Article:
Suitable ForTents, campervans, caravans, glampers, dogs, cyclists/mountain bikers, walkers – in fact it’s hard to think of anyone who wouldn’t enjoy Graig Wen.
Cadair Idris (892 metres) - clambering up the mountain is a great local option and the Pony Path makes is family friendly. Alternatively walk straight off the camp site along the stunning (and flat) waterside Mawddach Trail to the seaside treats of Barmouth. Go crabbing or visit Knickerbockers ice-cream parlour. As well as the cycle track along the estuary to the Fairbounre beach, there’s mountain-bike routes for all abilities, at nearby Coed-y-Brenin (01341 440747), around 5 miles north of Dolgellau. Head north to Llechwedd Slate Caverns where Zip World (01248 601444) is hugely popular. Over 8km of wires are strung throughout the mountains providing a truly unique areal experience. Slightly more theme park-like, King Arthur’s Labyrinth, on the A487 between Dolgellau and Machynlleth (01654 761584) is an attraction themed around ancient myths and legends. Every third Sunday of the month Dolgellau holds a Farmer's Market.
Food & DrinkThe owners sell eggs, ice cream, marshmallows and breakfast hampers in high season (local bacon, sausages, bread, juice) for £30. Stock up on local produce and tasty treats at the Country Market on Thursday mornings, or the Farmer’s Market on the third Sunday of every month, both in Dolgellau. Down at Fairbourne, the unassuming Indiana Cuisine (01341250891) is a pleasant surprise. South Indian specialities are created with colour and flourish from fresh ingredients and traditional home recipes. Plenty of non-spicy options available. Good pub grub at The George III Hotel (01341 422525) 5 minutes drive or an hour's delightful walk along the estuary cycle trail. Locally produced lamb, beef and fish can be enjoyed outside in view of the estuary.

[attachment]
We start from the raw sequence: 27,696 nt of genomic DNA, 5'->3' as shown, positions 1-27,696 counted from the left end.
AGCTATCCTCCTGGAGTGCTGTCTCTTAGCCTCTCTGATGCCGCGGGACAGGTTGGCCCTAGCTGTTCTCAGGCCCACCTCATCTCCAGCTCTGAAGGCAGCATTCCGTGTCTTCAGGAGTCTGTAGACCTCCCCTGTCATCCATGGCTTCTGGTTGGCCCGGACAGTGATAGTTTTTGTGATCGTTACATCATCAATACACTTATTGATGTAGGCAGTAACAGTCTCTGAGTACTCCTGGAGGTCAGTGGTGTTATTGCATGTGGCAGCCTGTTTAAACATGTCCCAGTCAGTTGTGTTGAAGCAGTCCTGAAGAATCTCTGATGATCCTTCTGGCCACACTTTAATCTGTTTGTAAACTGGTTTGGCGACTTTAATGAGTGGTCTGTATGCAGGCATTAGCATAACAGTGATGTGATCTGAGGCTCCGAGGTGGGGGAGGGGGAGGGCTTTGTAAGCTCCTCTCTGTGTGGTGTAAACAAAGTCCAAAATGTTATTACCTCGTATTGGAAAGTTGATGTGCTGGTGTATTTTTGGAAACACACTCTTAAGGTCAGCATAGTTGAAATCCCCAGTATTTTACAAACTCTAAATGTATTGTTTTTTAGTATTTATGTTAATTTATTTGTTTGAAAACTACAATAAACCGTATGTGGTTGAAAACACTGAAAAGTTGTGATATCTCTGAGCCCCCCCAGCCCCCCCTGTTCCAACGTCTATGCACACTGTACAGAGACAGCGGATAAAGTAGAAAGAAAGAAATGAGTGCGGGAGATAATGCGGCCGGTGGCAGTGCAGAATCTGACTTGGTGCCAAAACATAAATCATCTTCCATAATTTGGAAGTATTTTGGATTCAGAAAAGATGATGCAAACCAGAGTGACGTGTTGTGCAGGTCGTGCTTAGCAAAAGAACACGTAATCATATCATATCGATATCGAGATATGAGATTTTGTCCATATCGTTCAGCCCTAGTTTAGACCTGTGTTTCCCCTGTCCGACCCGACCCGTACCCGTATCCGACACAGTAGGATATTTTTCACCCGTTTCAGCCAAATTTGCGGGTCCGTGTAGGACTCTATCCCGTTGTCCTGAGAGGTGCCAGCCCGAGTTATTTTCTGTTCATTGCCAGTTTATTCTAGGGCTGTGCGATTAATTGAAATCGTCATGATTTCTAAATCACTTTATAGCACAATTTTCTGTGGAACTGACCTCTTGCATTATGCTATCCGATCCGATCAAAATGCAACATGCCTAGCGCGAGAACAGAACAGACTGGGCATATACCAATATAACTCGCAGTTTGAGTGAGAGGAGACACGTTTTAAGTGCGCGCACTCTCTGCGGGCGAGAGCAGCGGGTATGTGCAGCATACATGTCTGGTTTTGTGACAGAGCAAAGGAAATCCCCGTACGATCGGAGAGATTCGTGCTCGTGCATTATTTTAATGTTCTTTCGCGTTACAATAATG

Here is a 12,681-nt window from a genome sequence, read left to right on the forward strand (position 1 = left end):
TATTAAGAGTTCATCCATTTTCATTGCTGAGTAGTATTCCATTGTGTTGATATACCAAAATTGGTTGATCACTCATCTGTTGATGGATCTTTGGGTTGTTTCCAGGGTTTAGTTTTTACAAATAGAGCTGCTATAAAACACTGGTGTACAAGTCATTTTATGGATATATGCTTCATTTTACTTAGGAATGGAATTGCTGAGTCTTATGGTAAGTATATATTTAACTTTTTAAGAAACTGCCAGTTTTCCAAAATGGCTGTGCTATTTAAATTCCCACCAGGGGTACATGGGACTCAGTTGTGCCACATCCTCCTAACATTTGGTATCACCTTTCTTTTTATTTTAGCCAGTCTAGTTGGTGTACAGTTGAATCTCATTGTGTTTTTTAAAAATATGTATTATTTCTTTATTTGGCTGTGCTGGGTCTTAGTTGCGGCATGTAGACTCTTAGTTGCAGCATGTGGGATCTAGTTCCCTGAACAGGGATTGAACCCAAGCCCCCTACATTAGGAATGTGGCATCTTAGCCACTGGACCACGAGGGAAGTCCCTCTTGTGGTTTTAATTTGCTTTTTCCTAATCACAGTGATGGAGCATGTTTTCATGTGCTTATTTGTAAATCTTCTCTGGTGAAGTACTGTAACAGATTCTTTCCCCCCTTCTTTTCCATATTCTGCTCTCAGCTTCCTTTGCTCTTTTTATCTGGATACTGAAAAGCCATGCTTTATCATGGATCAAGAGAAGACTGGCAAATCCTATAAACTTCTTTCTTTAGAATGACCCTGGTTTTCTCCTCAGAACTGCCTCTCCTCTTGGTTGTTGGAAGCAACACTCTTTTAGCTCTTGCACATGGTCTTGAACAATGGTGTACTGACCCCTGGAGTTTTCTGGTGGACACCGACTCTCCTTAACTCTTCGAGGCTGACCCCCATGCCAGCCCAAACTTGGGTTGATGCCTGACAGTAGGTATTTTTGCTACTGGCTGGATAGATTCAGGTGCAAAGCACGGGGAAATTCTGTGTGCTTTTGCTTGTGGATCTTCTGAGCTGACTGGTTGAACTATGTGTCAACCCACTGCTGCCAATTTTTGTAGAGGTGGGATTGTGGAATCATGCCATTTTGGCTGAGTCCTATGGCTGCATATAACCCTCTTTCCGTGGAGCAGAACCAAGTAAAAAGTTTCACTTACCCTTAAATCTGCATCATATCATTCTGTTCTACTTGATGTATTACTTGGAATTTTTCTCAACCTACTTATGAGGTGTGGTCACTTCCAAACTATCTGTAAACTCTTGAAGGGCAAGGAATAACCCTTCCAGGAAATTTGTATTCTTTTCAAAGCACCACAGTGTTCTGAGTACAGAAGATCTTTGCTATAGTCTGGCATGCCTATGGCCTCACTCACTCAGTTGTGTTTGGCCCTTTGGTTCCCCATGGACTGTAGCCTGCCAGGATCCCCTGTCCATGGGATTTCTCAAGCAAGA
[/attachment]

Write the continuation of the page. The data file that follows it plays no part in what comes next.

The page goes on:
Opening TimesTop Site all year and yurts March - January. Lower camping fields open May - end of September. Call ahead to check.
The Owner Says
Our self catering holiday accommodation in Snowdonia National Park, near Barmouth and Dolgellau, North Wales is in an exceptional location. Overlooking the Mawddach Estuary, one of the most beautiful in Wales, the views are breathtaking. Step straight onto the scenic Mawddach cycle Trail from our camping field. The mountains are all around, with sandy beaches, castles, steam trains, zip lines and bike trails close by. Whether you prefer a cottage, cosy yurt or sleeping under the stars, Graig Wen offers you a range of quality accommodation.
Our small, tranquil campsite has direct access to the beautiful Mawddach Estuary. There’s a sheltered area with electric hook ups for 10 vans or smaller tents near the showers and our holiday cottages. If you really want to get away from it all, go wild and pitch your tent down near the estuary to star gaze around a camp fire. Dogs on leads welcome.
For family glamping adventures and romantic retreats you can also hideaway in one of our four pet-friendly yurts. You’ll be blown away by the views, scenery and seclusion…but have a bit of comfort too!
In recent years we are proud to have featured in The Guardian’s 10 Best Glamp sites, The Times' Coolest Places to Camp, The Independent’s 10 Best Luxury Coast Camp sites, as well as Country Living Magazine and many more.
Accommodation10 pitches with electric hook up and hardstandings on the top touring site and 2 grass pitches for tents. 18 grass pitches in the lower camping fields (3 with parking). 4 yurts, (sleeping 2–5). Welsh Caban (sleeping 2). Bell tent for hire in July/August.